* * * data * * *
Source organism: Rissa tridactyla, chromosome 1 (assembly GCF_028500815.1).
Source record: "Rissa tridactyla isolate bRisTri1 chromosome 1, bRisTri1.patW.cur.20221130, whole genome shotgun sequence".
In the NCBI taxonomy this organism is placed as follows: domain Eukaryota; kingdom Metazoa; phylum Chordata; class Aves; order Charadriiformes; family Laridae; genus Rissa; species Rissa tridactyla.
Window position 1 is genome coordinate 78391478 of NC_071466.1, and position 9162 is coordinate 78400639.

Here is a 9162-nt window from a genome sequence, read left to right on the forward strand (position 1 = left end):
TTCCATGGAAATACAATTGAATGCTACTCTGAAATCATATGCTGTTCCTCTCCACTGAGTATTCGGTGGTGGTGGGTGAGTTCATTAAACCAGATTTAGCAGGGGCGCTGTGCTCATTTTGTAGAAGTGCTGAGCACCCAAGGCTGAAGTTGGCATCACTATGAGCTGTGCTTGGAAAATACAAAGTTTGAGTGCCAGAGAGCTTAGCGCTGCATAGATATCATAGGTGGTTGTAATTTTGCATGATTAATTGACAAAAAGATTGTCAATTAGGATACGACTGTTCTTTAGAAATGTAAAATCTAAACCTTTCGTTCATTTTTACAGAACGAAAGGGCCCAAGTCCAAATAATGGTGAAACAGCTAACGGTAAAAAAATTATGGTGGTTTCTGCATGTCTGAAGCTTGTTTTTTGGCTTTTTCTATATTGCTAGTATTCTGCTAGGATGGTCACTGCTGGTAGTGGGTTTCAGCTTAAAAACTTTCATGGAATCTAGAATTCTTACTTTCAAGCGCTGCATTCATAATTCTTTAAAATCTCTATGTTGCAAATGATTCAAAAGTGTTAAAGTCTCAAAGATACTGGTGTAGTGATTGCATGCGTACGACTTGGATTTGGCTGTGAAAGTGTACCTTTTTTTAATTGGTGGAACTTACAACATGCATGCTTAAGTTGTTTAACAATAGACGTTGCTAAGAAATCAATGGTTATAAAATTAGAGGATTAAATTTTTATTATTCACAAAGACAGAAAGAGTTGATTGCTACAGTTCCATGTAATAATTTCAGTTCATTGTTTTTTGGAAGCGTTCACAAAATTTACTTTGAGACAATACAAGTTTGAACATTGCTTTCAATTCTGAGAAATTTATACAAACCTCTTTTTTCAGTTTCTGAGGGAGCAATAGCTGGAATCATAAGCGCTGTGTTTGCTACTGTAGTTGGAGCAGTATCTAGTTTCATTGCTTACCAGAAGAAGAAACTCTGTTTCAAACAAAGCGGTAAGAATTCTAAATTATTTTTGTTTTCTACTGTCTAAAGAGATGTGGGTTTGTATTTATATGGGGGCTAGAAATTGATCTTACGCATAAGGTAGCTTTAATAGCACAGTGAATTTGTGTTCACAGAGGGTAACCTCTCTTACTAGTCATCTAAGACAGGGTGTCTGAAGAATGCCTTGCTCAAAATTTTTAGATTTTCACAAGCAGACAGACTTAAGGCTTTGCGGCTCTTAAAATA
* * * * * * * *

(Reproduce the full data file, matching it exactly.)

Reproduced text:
Source organism: Rissa tridactyla, chromosome 1 (assembly GCF_028500815.1).
Source record: "Rissa tridactyla isolate bRisTri1 chromosome 1, bRisTri1.patW.cur.20221130, whole genome shotgun sequence".
In the NCBI taxonomy this organism is placed as follows: domain Eukaryota; kingdom Metazoa; phylum Chordata; class Aves; order Charadriiformes; family Laridae; genus Rissa; species Rissa tridactyla.
Window position 1 is genome coordinate 78391478 of NC_071466.1, and position 9162 is coordinate 78400639.

Here is a 9162-nt window from a genome sequence, read left to right on the forward strand (position 1 = left end):
TTCCATGGAAATACAATTGAATGCTACTCTGAAATCATATGCTGTTCCTCTCCACTGAGTATTCGGTGGTGGTGGGTGAGTTCATTAAACCAGATTTAGCAGGGGCGCTGTGCTCATTTTGTAGAAGTGCTGAGCACCCAAGGCTGAAGTTGGCATCACTATGAGCTGTGCTTGGAAAATACAAAGTTTGAGTGCCAGAGAGCTTAGCGCTGCATAGATATCATAGGTGGTTGTAATTTTGCATGATTAATTGACAAAAAGATTGTCAATTAGGATACGACTGTTCTTTAGAAATGTAAAATCTAAACCTTTCGTTCATTTTTACAGAACGAAAGGGCCCAAGTCCAAATAATGGTGAAACAGCTAACGGTAAAAAAATTATGGTGGTTTCTGCATGTCTGAAGCTTGTTTTTTGGCTTTTTCTATATTGCTAGTATTCTGCTAGGATGGTCACTGCTGGTAGTGGGTTTCAGCTTAAAAACTTTCATGGAATCTAGAATTCTTACTTTCAAGCGCTGCATTCATAATTCTTTAAAATCTCTATGTTGCAAATGATTCAAAAGTGTTAAAGTCTCAAAGATACTGGTGTAGTGATTGCATGCGTACGACTTGGATTTGGCTGTGAAAGTGTACCTTTTTTTAATTGGTGGAACTTACAACATGCATGCTTAAGTTGTTTAACAATAGACGTTGCTAAGAAATCAATGGTTATAAAATTAGAGGATTAAATTTTTATTATTCACAAAGACAGAAAGAGTTGATTGCTACAGTTCCATGTAATAATTTCAGTTCATTGTTTTTTGGAAGCGTTCACAAAATTTACTTTGAGACAATACAAGTTTGAACATTGCTTTCAATTCTGAGAAATTTATACAAACCTCTTTTTTCAGTTTCTGAGGGAGCAATAGCTGGAATCATAAGCGCTGTGTTTGCTACTGTAGTTGGAGCAGTATCTAGTTTCATTGCTTACCAGAAGAAGAAACTCTGTTTCAAACAAAGCGGTAAGAATTCTAAATTATTTTTGTTTTCTACTGTCTAAAGAGATGTGGGTTTGTATTTATATGGGGGCTAGAAATTGATCTTACGCATAAGGTAGCTTTAATAGCACAGTGAATTTGTGTTCACAGAGGGTAACCTCTCTTACTAGTCATCTAAGACAGGGTGTCTGAAGAATGCCTTGCTCAAAATTTTTAGATTTTCACAAGCAGACAGACTTAAGGCTTTGCGGCTCTTAAAATA